The Legendary Season

Class of 74 Home Official 2024 50-Year Reunion Brochure In Memory In Memory, Page 2 Attention, Bounty Hunters!! JOIN OUR FACEBOOK GROUP!! Pray for the Class The "Dowling Catholic" Scandal The Legendary Season Putting It In Perspective Guest Book Photos from the 35th Reunion in 2009 Group Photo From the 40-year Reunion in 2014

A Fitting Candidate for the Iowa Hall of Pride

You know, they have "Hoosiers" about basketball, "Remember the Titans" about football, and "The Final Season" (for the four of us who have seen it) about baseball.

Where's the inspiring story about high school soccer?

Well, here it is!!

The story our grandkids never get tired of hearing. . .

As we, the proud members of the class of ‘74, enter our golden years, we are approached more and more frequently by eager grandchildren or the neighborhood kids asking us to tell the story about "the legendary season."

Some of us honestly don’t know what they’re talking about. And that’s a shame.

Some of us conjure the tale of a heartbreaking loss in Iowa City to Central Davenport, and a human wrecking ball named Curtis Craig. Some bring up wrestling, some baseball.

But I know what they’re talking about. I’ve told the story dozens of times over the past 35 years. Some young Dowling Catholic High School student in a crisp maroon uniform appears at my door looking to sell candy bars for the soccer team -- that kid does not leave without hearing the story of the 1974 Dowling men’s squad.

I didn’t know they had soccer that long ago, they’ll say.

They most definitely did, I tell them. On paper, the 1974 soccer squad was the greatest athletic team to have ever donned the maroon and white (if the '74 soccer team would, in fact, have had uniforms). Coached by Brian McPartland and Bill Cox, the 1974 team had, by the end of the season, amassed every all-time record in the sport.

It does seem to pique their interest to hear that. Sometimes they react in disbelief, but it’s all true.

And not just that, I continue. I personally held three of those records. In 1974, I had the all-time Iowa state records for scoring assists – for a single game, for a season and for a career.

"Shut up!!" they scream. Now, my understanding is that when the kids say "shut up," they’re not really telling me to "shut up." It’s just something they say. Or maybe they really want me to shut up.

Anyway, this is the point where my wife comes out of the kitchen and spoils everything by commanding me, "Okay, now tell them the rest of the story."

Oh, all right.

You see, the 1974 team was the very first soccer team in Iowa. Actually, it was the only high school team in Iowa that year. So the only teams we had to play against were the college teams – the Simpson team, the Grandview team, the Iowa State B team, etc..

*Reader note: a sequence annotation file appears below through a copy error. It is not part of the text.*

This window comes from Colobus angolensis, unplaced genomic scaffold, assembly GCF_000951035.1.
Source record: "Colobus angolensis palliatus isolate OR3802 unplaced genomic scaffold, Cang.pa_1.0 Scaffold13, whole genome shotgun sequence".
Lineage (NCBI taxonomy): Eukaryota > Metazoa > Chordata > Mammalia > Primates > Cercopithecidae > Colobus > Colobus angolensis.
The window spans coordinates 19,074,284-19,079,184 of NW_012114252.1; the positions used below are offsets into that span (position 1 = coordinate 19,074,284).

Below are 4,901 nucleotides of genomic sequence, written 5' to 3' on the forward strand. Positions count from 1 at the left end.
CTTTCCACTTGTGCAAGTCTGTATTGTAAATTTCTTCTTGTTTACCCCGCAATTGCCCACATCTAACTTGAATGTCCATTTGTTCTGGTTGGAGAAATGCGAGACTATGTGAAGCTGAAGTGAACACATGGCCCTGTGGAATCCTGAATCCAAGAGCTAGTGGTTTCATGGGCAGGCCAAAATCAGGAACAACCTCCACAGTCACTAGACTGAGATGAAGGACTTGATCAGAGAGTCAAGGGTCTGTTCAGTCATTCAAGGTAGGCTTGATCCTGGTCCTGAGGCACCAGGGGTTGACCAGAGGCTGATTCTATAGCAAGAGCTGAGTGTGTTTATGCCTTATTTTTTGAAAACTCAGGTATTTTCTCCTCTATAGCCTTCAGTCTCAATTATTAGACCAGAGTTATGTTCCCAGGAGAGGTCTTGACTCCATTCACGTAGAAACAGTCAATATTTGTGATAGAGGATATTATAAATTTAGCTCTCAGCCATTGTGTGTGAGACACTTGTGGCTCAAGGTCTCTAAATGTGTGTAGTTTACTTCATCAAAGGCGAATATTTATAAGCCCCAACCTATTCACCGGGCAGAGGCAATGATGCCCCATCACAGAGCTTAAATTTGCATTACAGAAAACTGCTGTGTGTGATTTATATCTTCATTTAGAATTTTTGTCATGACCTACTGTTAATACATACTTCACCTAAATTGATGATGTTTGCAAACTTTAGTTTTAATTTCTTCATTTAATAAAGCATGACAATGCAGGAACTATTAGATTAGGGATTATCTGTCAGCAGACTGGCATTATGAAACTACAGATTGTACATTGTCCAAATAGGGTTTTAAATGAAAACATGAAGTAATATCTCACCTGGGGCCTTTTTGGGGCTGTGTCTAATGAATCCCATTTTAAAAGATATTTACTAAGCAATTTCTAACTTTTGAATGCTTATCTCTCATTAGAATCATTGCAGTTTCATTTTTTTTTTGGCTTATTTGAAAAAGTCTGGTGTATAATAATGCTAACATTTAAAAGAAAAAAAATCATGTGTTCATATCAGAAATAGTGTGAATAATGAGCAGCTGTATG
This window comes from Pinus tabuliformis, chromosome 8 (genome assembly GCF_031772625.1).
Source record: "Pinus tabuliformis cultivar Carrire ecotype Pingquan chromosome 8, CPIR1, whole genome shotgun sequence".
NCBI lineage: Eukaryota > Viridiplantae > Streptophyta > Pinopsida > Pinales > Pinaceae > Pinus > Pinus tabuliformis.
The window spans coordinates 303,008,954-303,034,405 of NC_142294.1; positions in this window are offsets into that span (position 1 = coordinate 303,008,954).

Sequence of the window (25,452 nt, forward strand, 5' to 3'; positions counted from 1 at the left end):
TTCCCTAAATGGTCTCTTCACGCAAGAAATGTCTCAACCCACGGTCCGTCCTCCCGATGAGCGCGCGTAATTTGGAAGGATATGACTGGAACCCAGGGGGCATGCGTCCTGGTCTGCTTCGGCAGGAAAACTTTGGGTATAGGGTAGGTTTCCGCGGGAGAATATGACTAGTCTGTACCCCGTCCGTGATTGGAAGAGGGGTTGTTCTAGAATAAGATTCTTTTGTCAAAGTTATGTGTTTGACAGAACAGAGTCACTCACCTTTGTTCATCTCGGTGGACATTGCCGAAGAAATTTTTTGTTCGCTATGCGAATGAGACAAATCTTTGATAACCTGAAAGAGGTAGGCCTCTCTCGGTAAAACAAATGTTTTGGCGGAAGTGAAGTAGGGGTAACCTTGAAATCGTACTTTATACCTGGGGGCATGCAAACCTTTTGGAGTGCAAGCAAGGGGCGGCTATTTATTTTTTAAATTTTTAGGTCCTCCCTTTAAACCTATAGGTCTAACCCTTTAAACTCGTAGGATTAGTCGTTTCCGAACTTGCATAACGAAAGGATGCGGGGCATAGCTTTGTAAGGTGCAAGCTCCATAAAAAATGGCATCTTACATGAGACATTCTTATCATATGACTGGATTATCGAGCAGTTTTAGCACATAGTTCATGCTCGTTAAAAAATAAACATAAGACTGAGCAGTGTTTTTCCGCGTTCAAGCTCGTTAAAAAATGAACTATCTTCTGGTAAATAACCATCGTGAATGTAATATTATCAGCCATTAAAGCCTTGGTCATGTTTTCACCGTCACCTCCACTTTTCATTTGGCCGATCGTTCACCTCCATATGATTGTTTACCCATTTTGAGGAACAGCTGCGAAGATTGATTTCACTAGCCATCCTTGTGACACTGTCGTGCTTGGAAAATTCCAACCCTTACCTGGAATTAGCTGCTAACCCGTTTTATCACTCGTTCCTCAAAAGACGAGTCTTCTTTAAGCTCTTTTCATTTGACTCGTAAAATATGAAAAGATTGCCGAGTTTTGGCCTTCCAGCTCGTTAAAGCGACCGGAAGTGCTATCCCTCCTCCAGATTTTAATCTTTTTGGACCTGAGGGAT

I can’t say we were that much up on things like the rules, and strategy, and fundamental techniques. But the weather was nice and we had fun doing it. These college teams, on the other hand, did know something about rules and strategy and fundamental techniques. So score-wise, it wasn’t pretty. We were shut out by Simpson, shut out by Grandview and (twice) shut out by the Iowa State B team.

And then, in the very last game, a rematch against Simpson, a miracle occurred. We weren’t even Dowling "Catholic" High School in those days -- I know that. We were simply Dowling. Nevertheless, it was a true miracle.

As always, we were getting drubbed by the other team. The ball was on the ground rolling toward Greg Funk (I can’t tell you what position he played because I don’t know if we really even had positions on that team). Funk draws back his big size 13 and lets it rip.

If the game had been televised, some South American guy would have bellowed "GOOOOOOAAAAAAALLL!" Even without that, however, we knew history had been made. With that kick, Greg Funk became the all-time scoring leader in Iowa history – for a single game, for a season, and for a career.

"Well, how does that make you the record-holder for assists?" the impatient little snot-nosed, candy-selling, Dowling Catholic High School soccer player interrupts.

"Guess who threw the ball inbounds to Greg Funk," I boast.

"You’re wasting his time," my wife interjects. The little bastard doesn’t disagree, so I send him on his way without a sale.

After closing the door behind him, I lean with my back to the door, hang my head, and heave a nostalgic sigh.

"And then, the following year," I whisper, "the high schools formed a league, and all our records got shot to hell in the very first game."

"How many more times am I going to have to hear that story?" my wife moans.

Our class never got the respect it deserves from anybody.